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The Complete Bellevue, Washington City Guide

The Complete Bellevue, Washington City Guide

Post last updated June 10, 2023

If there were a “capital” of the Eastside, it would almost certainly be Bellevue. The city not only has the largest population of all Eastside suburbs but is also a regional center for technology jobs, shopping, and hosts some of the best restaurants in the region. 

In this Bellevue, Washington guide you’ll discover everything the city offers. That includes popular activities, parks in the city, restaurants, entertainment options, places to stay, and different neighborhoods inside the city. 

Bellevue, Washington at a Glance

Bellevue, Washington is a short 10 miles drive from downtown Seattle. The city is separated from Seattle by Lake Washington, which borders Bellevue to the west. Because the city required either a ferry ride or an inconvenient drive around Lake Washington, it remained sparsely populated in the first half of the 20th century. 

However, in 1963 the 520 bridge spanning Lake Washington was completed and Bellevue’s population boomed. Between 1960 and 1970 its population skyrocketed from 12,809 to 61,196. By 2000 Bellevue had surpassed 100,000 residents. 

As it continues growing, Bellevue has developed its own unique identity from Seattle. It’s now an economic powerhouse that is home to some of Washington’s biggest companies and a regional shopping destination. The opening of light rail across the city promises to further transform Bellevue throughout the 2020s. 

Important Bellevue Statistics
IncorporatedMarch 31, 1953
Population149,440 (2021)
Size 33.46 Sq Miles (Land Area)
Average January High43 degrees Fahrenheit

Average July High
77 degrees Fahrenheit
Largest Employers Amazon, T-Moble, Microsoft, Paccar
Neighborhoods Downtown, Bel-Red, Overlake, Wilburton, Lake Hills, Cougar Mountain, Factoria, Newport
Notable Places Bellevue Downtown Park, Bellevue Botanical Gardens, Bellevue Collection, Bellevue Art Museum, KidsQuest Children’s Museum

Bellevue Neighborhoods 

Bellevue is about 40% Seattle’s size by land area. While many of its neighborhoods are new, they have unique characters and are increasingly being shaped by the region’s light rail opening 7 stations across Bellevue. 

Downtown Bellevue 

Downtown Bellevue from Seattle
Downtown Bellevue against the mountains (Image Credit: Oksana.perkins/Shutterstock)

Downtown Bellevue is the city’s most important neighborhood. While downtown covers less than a square mile, it has enough office space for 55,000 employees and is the city’s most densely populated area. Today, more than 15,000 residents call downtown Bellevue home, with many future condominiums planned.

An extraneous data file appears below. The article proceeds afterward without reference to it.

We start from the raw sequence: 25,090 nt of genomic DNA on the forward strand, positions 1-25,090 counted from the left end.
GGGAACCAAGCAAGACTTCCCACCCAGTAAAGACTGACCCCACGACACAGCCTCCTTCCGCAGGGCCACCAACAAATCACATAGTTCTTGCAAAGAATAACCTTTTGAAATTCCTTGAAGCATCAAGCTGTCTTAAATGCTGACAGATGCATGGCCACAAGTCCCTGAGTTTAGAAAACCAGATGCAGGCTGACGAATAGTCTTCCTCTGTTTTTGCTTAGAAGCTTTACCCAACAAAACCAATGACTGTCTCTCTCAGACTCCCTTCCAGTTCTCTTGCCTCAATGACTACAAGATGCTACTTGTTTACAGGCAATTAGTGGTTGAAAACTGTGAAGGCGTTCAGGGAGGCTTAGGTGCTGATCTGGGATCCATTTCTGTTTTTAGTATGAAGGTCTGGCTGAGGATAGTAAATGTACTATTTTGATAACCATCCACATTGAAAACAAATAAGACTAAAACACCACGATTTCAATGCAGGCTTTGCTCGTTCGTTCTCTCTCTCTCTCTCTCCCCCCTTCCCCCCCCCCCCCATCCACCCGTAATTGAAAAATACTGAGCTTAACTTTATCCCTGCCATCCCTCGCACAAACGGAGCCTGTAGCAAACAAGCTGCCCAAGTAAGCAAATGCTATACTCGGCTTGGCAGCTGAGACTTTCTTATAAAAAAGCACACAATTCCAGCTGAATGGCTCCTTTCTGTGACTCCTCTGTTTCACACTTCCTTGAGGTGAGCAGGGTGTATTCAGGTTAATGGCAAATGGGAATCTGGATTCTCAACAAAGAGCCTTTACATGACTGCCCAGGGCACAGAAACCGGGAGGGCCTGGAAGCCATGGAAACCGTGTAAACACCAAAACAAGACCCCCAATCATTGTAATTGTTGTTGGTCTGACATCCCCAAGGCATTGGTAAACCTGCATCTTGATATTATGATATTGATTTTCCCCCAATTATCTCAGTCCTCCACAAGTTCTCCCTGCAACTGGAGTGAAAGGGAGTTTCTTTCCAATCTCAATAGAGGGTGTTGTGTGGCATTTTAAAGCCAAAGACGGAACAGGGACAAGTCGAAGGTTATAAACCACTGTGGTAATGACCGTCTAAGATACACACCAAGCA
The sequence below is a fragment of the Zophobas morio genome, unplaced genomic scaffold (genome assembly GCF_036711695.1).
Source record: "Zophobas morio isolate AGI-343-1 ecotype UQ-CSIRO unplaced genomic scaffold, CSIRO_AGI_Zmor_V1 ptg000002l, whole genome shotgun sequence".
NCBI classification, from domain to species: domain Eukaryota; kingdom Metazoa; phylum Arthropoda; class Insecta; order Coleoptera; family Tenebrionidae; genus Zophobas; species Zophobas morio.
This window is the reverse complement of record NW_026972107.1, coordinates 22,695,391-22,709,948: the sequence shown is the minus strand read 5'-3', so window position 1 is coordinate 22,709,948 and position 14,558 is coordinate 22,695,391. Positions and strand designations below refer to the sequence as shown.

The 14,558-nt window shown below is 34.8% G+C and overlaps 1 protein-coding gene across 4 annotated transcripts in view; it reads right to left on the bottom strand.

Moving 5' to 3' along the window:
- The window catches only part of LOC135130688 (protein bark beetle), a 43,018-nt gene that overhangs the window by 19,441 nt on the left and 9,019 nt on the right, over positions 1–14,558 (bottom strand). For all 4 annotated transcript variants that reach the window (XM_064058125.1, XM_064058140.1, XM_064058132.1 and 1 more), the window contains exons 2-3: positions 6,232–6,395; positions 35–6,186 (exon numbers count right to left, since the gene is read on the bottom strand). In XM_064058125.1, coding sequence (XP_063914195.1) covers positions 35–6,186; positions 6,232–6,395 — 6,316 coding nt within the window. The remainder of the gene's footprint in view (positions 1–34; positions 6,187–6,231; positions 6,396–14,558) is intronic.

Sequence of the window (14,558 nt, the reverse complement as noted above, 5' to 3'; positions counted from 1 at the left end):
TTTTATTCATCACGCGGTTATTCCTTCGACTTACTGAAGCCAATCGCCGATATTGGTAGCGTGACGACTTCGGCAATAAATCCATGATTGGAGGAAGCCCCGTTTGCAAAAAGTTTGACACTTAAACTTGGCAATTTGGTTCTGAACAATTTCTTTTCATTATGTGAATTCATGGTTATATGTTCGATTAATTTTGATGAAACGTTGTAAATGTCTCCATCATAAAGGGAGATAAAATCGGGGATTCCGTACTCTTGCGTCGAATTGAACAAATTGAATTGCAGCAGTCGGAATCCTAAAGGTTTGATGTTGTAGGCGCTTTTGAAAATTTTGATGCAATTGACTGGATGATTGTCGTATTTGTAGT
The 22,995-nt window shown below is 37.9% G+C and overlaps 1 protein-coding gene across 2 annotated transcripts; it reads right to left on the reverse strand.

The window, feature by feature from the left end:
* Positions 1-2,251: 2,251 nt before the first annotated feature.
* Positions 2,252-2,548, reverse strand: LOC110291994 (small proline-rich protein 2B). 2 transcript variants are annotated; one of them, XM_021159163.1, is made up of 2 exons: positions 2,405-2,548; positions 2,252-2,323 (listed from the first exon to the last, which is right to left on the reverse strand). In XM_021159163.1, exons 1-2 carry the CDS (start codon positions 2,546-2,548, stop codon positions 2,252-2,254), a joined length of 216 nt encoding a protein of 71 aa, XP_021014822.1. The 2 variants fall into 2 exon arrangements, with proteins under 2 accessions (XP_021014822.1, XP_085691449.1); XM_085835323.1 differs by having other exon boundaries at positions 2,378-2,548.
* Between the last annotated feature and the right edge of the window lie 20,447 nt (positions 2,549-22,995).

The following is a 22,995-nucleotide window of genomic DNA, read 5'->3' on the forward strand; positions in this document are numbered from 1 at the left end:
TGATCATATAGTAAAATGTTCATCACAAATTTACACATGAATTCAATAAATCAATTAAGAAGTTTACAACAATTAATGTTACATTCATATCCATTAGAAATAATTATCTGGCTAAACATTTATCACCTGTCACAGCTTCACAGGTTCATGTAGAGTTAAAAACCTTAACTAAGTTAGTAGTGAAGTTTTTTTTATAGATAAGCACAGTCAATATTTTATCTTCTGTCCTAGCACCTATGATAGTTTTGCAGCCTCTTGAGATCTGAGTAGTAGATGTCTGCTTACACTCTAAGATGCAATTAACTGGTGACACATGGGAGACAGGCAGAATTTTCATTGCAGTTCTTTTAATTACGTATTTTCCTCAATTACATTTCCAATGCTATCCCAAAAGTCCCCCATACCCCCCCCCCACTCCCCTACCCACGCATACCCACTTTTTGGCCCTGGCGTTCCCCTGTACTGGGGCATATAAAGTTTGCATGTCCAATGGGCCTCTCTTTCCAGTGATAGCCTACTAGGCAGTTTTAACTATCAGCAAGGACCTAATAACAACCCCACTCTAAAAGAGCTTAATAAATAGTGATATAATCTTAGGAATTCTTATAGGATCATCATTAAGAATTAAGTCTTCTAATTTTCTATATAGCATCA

In addition, downtown is the commercial center of the city. The Bellevue Collection is a regional shopping center with the Seattle region’s most successful mall and dozens of restaurants. 

Downtown Bellevue is also home to most of the city’s hotel rooms if you’re staying in the city. There are about 4,000 rooms downtown, which is about ¼ the number found in downtown Seattle. 

If you’re visiting Downtown Bellevue, we suggest taking a trip to Downtown Bellevue Park. Its seen extensive renovations in recent years and is very relaxing. After a stop at the park, continue on to Old Bellevue. This part of the city is located near the water and has a number of excellent restaurants and cafes to enjoy. 

Bridle Trails 

Seattle Forest - Bainbridge Island
Bridle Trails is filled with undeveloped forests (Image Credit: John Grinter/Shutterstock)

Bridle Trails State Park borders Kirkland and Bellevue. The 493-acre park is unique in that it’s just a 5-minute car ride from downtown Bellevue but provides a 28-mile trail system through evergreen forests. 

The area surrounding Bridle Trails is more rural than other parts of Bellevue and used to be filled with equestrian businesses. If you look at the state park and surrounding neighborhoods on Google Maps, it’ll look more like a giant forest in the city than a place people live! Bridle Trails is a beautiful neighborhood to visit and live in. 


Overlake (Image Credit: Shutterstock/ Ian Dewar Photography)

Overlake sits on Bellevue’s northeast corner where the city borders Redmond. The neighborhood has long been notable for being the home of Nintendo of America and parts of Microsoft’s headquarters. The center of the neighborhood featured several strip malls. 

Today, Overlake is being transformed. Large parking lots are being replaced by parks. The neighborhood used to be home to the largest Sears west of the Mississippi, but that building was torn down in 2022. In its place is a large mixed-use development that combines apartments with ground-floor retail. In short, the area will soon house a lot more residents and be substantially more pedestrian friendly. 


Bellevue Botanical Garden (Image Credit: Shutterstock / maybelleza2015)